• Garnish: a nice, crisp celery stalk is basic. Don't serve a BM without [if you don't have celery - just 86 it]. However this is just the beginning. I don't want to make a BM myself a vegetable salad! But you can use sparely some pickled veggies or other stuff. One idea, which I had recently - instead of adding a salad nicoise on your BM - why not just pickling celery stalks and use it instead of fresh ones?
  • The preparation: a lot of places are now rolling the BM [pouring the bloody mary from one tin to the other]. And I agree.
  • The tomato - again: talking of pickling - when I was working in Yekaterinburg as pre-opening task force for a hotel, I was pretty frustrated with the overall cuisine in Russia. But there was one thing, which stood out: pickles. East-Europeans really know, how to pickle - it is delicious. While you have also a pickling culture in Germany, there was one thing, which I never encountered before: pickled tomatoes. Delicious!
    This information just kept dormant in my unconsciousness until recently, when I the idea sparked, that pickled tomatoes would be just the way to go, to make the Killer Bloody Mary.
    I haven't tried it yet [still thinking, if a traditional fermented pickling would be better, or a modern vinegar pickle] - but definitely stay tuned to find out more...


Popular posts from this blog

How to use citric acid - and why you might not want to use it anyway!

To be honest, I shied away of this topic, because I think, people can misinterpret this - big time. I don't want to be part of the problem - I want to be part of the solution!  But when Chris, over at A Bar Above  discussed this subject- I literally could not resist to join into "the discussion". Here is the video: I - however take a bit slower approach than Chris. What is citric acid? Chemical Compound Citric acid is a weak organic acid with the formula C6H8O7. It is a natural preservative/conservative and is also used to add an acidic or sour taste to foods and drinks. Wikipedia Formula: C6H8O7 Molar Mass: 192.124 g/mol Melting Point: 153C Density: 1.66 g/cm3 Boiling point: 175C Soluble in: Water Why is it controversial? In my "mixology world" it is controversial, as citric acid is the stuff, which makes the nightmarish sour mix [ preferably in powder form ] sour. Yeah - citric acid is the main ingredient in one of the most

What is the best cranberry juice in the bar?

A good friend of me "whatsapp'ed" me today and asked for my expertise: "What is the best cranberry juice?" I would loved to just let him know the brand - however it is not that easy. What do we understand of cranberry juice? One of the biggest [maybe the  biggest producer] of cranberry products is Ocean Spray. And: it is well regarded. Problem is: it is not a juice! Wait - what? Ocean Spray doesn't produce a juice - they produce a juice cocktail - which translates into a lot of water, a lot of sugar, some taste-balancers as citric acid [nothing against this really] and a minuscule portion of juice - usually around 3%. Yes they have something which is called 100% juice. Which is on one hand true, on the other the biggest deception ever. Because you don't get 100% cranberry - you get a mixture of juices of concentrate - most of the time apple and white grape and a bit of cranberry. There are also some other brands around, which might feature a h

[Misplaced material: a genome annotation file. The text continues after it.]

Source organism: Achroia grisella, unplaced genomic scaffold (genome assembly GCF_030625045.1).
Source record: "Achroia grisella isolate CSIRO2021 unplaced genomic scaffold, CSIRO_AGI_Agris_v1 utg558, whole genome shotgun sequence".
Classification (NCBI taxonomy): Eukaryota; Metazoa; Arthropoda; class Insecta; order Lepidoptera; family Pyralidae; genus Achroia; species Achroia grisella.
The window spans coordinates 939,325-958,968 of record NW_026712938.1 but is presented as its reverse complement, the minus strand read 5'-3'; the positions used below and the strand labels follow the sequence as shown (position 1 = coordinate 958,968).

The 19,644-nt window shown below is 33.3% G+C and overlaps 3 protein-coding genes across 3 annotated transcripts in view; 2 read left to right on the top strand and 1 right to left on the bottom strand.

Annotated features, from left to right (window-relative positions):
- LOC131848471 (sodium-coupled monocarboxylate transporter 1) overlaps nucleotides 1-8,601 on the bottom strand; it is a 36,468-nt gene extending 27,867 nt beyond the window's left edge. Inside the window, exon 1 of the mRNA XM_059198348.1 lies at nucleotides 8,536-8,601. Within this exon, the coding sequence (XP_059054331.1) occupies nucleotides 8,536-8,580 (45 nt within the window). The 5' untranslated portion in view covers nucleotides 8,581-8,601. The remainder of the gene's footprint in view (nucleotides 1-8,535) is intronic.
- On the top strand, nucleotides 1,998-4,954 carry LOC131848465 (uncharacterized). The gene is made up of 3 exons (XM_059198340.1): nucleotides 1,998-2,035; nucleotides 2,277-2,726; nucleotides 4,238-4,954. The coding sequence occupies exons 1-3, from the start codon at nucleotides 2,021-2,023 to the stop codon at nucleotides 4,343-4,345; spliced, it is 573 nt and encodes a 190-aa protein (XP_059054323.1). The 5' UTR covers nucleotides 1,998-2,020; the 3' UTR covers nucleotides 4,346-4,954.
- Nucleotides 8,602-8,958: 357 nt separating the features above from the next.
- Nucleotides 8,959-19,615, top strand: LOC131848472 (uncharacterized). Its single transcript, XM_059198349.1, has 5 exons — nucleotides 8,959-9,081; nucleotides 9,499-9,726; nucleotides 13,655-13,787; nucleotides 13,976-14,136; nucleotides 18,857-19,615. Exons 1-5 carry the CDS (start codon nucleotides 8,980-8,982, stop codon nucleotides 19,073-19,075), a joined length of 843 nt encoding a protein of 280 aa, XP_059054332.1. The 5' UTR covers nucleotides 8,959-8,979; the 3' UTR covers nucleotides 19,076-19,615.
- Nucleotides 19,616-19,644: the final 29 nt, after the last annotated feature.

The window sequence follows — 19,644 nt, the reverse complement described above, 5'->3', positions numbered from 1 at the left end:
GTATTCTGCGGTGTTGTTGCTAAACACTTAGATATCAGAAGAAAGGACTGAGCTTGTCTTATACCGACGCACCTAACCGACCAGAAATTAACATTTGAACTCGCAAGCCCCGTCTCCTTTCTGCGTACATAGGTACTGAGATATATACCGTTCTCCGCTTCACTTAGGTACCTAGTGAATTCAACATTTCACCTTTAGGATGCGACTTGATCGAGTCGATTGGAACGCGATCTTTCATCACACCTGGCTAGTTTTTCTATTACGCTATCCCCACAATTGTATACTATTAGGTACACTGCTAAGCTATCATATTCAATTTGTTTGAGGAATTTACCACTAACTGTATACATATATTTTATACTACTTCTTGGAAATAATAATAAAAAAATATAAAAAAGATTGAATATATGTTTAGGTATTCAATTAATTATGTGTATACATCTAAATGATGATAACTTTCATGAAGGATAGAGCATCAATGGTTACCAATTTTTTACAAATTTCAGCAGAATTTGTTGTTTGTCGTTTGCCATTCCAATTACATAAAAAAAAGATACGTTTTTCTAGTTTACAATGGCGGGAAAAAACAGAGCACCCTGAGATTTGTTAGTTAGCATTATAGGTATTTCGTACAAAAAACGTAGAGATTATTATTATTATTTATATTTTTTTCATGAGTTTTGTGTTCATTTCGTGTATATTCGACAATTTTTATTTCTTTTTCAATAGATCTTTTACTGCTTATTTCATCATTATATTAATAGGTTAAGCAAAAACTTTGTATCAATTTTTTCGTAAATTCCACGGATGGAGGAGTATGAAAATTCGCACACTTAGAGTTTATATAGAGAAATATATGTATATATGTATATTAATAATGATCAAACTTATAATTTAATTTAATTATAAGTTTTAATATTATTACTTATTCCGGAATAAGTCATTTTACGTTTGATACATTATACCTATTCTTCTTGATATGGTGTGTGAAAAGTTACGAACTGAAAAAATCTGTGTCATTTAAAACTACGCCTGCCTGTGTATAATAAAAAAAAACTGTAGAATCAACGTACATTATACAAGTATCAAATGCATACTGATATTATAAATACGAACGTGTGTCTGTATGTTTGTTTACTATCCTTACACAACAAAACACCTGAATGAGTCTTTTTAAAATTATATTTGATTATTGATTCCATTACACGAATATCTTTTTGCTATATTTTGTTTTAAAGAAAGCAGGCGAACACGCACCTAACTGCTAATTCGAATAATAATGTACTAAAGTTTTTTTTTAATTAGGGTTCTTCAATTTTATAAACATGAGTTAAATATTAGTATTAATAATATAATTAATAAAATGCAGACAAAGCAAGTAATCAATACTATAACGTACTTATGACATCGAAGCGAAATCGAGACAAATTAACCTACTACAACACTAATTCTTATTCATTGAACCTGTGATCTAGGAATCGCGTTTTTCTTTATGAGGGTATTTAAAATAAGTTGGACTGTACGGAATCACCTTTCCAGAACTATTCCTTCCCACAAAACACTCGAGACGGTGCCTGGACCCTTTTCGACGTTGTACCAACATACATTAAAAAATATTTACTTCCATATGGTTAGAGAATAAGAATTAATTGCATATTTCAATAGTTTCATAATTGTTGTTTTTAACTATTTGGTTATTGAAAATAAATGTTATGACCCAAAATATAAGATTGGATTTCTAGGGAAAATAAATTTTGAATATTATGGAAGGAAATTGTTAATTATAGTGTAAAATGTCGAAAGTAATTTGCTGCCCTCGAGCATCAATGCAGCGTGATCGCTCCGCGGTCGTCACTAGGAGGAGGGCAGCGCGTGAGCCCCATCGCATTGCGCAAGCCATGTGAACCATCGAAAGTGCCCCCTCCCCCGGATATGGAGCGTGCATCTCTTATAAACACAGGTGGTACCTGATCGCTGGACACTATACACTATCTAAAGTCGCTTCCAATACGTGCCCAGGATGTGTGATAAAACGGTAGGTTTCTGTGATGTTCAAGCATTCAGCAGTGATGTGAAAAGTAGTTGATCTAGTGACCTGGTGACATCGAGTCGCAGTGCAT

"Monin Rocks!" - Really?

R ussell S anchez MONIN UAE MONIN Rocks @ HARD ROCK CAFE Dubai  — with   Rhiandro Gardiner  and Louie Aquias  at  Hard Rock Cafe . I have seen this on my Facebook timeline. And well... I wanted to write about Monin since quite a long time, but haven't. However this message was a catalyst, to speak up. It is already a couple of months ago, that I routinely checked the ingredient list of a Monin bottle. ...and was shocked.... Point is, that I have always defended Monin against my US colleagues as decent brand. At least with the products they offered here in the Middle East and in Europe; they came from their factory in France. Most of the ingredients [except lets say in Blue Curacao syrup] were natural. Long time ago, somebody from Monin explained, that this is due to the quite strict regulations in France for syrup - there it is a family culture to drink syrup sweetened water/seltzer. And off course especially for the k